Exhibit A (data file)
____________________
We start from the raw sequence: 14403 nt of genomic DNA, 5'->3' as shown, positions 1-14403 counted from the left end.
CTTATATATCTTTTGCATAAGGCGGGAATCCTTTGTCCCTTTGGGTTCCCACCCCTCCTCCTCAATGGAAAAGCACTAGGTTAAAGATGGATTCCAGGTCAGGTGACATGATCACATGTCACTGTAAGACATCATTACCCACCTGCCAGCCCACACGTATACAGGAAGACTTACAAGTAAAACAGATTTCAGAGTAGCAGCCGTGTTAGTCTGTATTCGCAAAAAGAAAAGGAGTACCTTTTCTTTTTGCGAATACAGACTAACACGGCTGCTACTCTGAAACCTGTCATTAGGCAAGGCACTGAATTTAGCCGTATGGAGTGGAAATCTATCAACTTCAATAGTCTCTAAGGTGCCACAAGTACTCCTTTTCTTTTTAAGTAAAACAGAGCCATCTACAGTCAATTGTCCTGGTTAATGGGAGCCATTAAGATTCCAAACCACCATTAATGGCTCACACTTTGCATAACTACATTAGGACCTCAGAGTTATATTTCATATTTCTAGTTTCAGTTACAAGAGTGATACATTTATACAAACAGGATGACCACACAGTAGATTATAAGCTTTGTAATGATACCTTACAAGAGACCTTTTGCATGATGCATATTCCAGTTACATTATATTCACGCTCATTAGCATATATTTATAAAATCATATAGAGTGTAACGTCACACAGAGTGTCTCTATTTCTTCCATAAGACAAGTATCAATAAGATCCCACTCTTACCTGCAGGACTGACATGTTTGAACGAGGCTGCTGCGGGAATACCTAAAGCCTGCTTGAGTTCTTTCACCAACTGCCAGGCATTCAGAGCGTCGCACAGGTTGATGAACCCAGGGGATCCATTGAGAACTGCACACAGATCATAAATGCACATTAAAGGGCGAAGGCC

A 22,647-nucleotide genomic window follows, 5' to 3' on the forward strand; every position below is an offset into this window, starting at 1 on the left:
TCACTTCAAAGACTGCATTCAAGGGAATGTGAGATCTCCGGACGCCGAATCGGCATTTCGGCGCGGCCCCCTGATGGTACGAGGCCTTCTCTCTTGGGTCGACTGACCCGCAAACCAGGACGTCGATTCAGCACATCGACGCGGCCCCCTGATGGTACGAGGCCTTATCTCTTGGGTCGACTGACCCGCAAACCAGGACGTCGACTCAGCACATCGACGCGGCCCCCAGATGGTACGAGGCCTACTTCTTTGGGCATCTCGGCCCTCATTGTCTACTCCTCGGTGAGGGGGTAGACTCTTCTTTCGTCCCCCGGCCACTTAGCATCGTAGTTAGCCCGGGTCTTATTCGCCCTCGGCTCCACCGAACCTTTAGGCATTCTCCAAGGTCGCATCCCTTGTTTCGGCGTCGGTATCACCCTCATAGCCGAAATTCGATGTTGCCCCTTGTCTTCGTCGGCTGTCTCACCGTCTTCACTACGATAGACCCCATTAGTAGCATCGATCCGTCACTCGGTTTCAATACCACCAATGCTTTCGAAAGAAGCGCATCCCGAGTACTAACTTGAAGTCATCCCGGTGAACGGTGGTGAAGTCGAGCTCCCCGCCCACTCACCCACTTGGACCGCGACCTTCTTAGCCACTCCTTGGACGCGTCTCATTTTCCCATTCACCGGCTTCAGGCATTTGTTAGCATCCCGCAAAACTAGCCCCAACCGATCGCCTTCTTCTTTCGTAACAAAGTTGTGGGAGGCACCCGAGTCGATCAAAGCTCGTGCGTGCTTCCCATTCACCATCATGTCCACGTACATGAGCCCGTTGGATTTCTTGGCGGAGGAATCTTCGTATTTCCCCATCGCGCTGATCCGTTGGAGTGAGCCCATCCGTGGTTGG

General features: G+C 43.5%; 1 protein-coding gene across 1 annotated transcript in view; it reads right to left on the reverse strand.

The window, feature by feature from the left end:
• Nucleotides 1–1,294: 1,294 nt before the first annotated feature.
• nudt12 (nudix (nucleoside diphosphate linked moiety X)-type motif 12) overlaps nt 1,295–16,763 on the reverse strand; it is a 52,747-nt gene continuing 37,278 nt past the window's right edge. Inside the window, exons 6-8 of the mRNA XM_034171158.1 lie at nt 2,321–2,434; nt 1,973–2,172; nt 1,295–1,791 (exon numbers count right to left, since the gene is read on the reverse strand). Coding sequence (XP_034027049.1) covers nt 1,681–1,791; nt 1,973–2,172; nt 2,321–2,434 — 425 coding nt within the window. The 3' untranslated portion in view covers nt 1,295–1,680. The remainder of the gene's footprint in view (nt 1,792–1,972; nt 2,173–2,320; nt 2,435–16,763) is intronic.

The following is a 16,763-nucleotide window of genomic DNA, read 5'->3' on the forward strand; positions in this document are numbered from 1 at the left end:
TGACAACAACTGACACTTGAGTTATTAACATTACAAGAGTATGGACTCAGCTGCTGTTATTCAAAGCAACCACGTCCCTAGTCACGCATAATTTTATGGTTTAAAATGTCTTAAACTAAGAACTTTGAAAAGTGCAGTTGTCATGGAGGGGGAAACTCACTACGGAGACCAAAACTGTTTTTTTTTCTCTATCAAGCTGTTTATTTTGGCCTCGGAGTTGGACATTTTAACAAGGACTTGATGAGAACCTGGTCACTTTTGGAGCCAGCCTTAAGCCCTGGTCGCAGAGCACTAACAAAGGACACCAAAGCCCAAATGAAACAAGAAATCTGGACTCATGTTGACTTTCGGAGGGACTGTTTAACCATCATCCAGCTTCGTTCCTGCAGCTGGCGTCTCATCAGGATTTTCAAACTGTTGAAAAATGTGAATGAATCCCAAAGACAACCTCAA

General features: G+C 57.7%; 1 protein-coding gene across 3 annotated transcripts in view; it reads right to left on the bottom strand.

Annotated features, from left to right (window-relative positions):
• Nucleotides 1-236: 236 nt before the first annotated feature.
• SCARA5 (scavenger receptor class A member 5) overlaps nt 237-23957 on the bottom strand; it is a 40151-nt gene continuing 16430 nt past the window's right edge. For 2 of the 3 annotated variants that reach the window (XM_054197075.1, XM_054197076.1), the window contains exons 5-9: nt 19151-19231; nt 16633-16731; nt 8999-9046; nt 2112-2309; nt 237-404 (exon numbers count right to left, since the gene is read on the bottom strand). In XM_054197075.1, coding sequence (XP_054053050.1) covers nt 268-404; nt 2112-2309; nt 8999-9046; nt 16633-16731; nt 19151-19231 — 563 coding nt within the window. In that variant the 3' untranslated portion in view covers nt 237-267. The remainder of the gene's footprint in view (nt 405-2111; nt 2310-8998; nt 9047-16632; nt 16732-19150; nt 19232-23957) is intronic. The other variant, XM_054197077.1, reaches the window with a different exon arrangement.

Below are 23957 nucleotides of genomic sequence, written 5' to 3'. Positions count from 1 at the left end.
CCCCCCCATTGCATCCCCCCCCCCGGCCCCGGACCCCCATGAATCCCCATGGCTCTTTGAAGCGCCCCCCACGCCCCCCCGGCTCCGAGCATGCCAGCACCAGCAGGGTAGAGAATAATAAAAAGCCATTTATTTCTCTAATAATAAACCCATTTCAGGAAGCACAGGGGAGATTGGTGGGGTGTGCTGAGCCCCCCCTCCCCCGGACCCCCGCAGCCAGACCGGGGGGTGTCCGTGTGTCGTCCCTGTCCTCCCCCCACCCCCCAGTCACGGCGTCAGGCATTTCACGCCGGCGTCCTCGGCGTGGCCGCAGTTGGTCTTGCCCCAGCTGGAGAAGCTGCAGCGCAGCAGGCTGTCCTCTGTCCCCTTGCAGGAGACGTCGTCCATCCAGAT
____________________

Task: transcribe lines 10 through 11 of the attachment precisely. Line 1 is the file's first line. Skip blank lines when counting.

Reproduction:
TGACAACAACTGACACTTGAGTTATTAACATTACAAGAGTATGGACTCAGCTGCTGTTATTCAAAGCAACCACGTCCCTAGTCACGCATAATTTTATGGTTTAAAATGTCTTAAACTAAGAACTTTGAAAAGTGCAGTTGTCATGGAGGGGGAAACTCACTACGGAGACCAAAACTGTTTTTTTTTCTCTATCAAGCTGTTTATTTTGGCCTCGGAGTTGGACATTTTAACAAGGACTTGATGAGAACCTGGTCACTTTTGGAGCCAGCCTTAAGCCCTGGTCGCAGAGCACTAACAAAGGACACCAAAGCCCAAATGAAACAAGAAATCTGGACTCATGTTGACTTTCGGAGGGACTGTTTAACCATCATCCAGCTTCGTTCCTGCAGCTGGCGTCTCATCAGGATTTTCAAACTGTTGAAAAATGTGAATGAATCCCAAAGACAACCTCAA

General features: G+C 57.7%; 1 protein-coding gene across 3 annotated transcripts in view; it reads right to left on the bottom strand.